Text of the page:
Host intro: The marching bands of Historically Black Colleges and Universities long ago established a reputation for putting on stunning shows at football games. Tennessee State University’s Aristocrat of bands was the first of them to appear on television in the ‘50s. And now it’s become the first to unite the traditions of HBCU bands and gospel music on a studio album. WNXP’s Jewly Hight visited TSU’s campus to find out how they pulled that off.
Hight: Larry Jenkins specializes in getting dynamic performances from the brass, woodwinds and drums on the field and in the stands.
Sir the Baptist, on the other hand, is a Grammy-nominated studio visionary.
But when Sir took interest in working with the Aristocrat of Bands a few years back, the two of them had a meeting that kinda sounds like a spin on an old joke: An assistant band director and a gospel producer walked into a Mexican restaurant…
Jenkins: I think I had the pollo encamisado. [laughs]
Jenkins still has a photo on his phone of the brainstorming he and Sir did over that meal.
There is a napkin with, you know, just a scribbling this weird map describing how we want to attack this artist in residency program and build an album out of it. And then these are things to teach to the kids, production, marketing, branding.
Sir doesn’t usually need to educate his collaborators. Gospel, hip-hop and pop stars have teams to handle their business. But it was worth it to him to be hands-on in every way with this album, The Urban Hymnal.
I think what makes it different, historic and important is that it’s a marching band doing gospel. And doing gospel roots can look spiritual, but also historic because you’re picking up the legacy, the songs that carry your ancestors from cotton fields to, you know, to where they are now
Gospel had a subtle influence on the AOB already. There’s a fight song that shares a melody with an old hymn, and some of the students have used their talents in church. But Sir made gospel the main event on this record—and made sure the school’s majorettes could dance to it.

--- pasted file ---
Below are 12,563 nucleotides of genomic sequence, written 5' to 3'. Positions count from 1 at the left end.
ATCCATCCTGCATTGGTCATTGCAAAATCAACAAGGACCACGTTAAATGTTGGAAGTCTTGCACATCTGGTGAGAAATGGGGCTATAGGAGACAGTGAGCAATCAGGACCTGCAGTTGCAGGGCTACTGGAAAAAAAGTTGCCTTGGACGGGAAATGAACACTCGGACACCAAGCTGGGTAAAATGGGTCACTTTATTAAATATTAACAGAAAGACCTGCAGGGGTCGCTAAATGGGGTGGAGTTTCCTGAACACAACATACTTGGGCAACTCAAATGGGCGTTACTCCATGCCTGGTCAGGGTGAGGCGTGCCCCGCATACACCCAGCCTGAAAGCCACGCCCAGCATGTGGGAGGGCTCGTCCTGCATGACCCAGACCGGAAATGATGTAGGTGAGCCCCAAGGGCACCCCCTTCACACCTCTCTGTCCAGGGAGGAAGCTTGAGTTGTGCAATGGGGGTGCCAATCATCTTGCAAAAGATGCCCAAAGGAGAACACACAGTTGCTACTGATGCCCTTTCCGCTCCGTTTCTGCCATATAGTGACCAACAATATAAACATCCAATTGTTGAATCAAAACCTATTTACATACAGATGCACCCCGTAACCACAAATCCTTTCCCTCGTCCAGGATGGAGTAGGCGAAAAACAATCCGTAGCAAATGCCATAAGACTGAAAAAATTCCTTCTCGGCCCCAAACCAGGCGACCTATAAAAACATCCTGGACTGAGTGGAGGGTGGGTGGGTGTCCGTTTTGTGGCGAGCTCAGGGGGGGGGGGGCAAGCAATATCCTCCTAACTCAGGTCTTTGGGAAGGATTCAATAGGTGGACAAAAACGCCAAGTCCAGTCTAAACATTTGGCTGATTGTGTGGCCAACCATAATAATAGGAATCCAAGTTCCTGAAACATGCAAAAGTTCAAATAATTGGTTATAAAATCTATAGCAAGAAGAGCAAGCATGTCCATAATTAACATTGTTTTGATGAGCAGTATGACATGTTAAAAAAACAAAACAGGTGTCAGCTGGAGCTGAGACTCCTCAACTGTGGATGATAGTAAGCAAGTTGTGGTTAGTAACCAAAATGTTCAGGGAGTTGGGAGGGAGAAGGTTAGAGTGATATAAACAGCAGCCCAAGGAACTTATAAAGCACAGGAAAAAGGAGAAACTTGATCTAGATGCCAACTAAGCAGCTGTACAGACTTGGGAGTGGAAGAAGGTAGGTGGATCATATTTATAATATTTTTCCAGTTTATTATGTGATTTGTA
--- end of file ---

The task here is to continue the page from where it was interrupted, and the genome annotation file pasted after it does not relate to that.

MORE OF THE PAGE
There was really no template for a project like this. Sir and his collaborators transformed the TSU band room, with its high ceilings, lockers and semicircle of chairs, into a recording studio. They couldn’t just set up a microphone and hope it could handle the entire band at full blast.
Jenkins picks up a music stand to demonstrate how Sir went section by section, mic-ing the musicians at intimate range.
Let’s say for this one, we want to catch some clarinet sound. He might take his mic here. The ones that are sitting here will face towards where the mic is. Bang, we get a take. He’ll stay here. He’ll do another one. He might catch it like this and have the mic over this way, you know what I mean?
The professional recording process was new to the students.
They’re like, okay, we’re not done. We have to do this. How many more times? You know, just learning what it’s like to be in a studio setting Because essentially what the band is doing in this case, they’re functioning literally as an artists.
They’re also working toward degrees.
I am Curtis Olawumi. I’m a senior, music major from Atlanta, Georgia. Trumpet player. I currently serve as drum major number two
Working on this project, the process has been amazing, all the late nights and early mornings. It just feels so real.
That’s Olawumi’s solo [during “Fly”]: I never would’ve expect it to be featured on the album. You know, I was just like, “Okay, well, you need this part played? I got you, I got you. You know, just being of service. [laughs]
Olawumi and his peers had lots of crucial parts to master [rehearsal tape]
It was up to Sir the Baptist to preserve the distinctive, potent AOB sound and blend it with current electronic textures
Over drums, the actual marching band drums, I’m putting drums, that would give us the hip hop vibe. So… [plays beat] Right? So that’s that’s just the track itself… which is why I wanted to pull up the guts so that you can see it, is just giving that balance. There’s even a DJ moment right in this. [plays more of track, crossfade into final master version] Kierra, who is arguably the next gospel queen, is just a good friend of mine. And I had her do it, and I sent an engineer to her house to record it.
That fiery, vistuosic vocalist? That’s gospel luminary Kierra Sheard, who got the mission and was only too happy to sing an update of a hymn she’s known her entire life.
I love that I’m a Black woman. I love where I come from. I love my culture. I love my history. I love how so many kings and queens have blazed the trail for me, whether it’s in education, business, my freedom, you know, whatever it is. I am a huge fan of HBCUs. I’ve had family members who have gone and they left HBCUs with a different kind of confidence,
When Sir the Baptist and his Tennessee State partners enlisted what he estimates to be a thousand people to contribute to this album, they were investing in the future.
A hundred years from now, hopefully. There’s a kid in a band room. With his friend. Working on music and if they need a model we set it up to where they can say, okay, you know what? this is how you do it.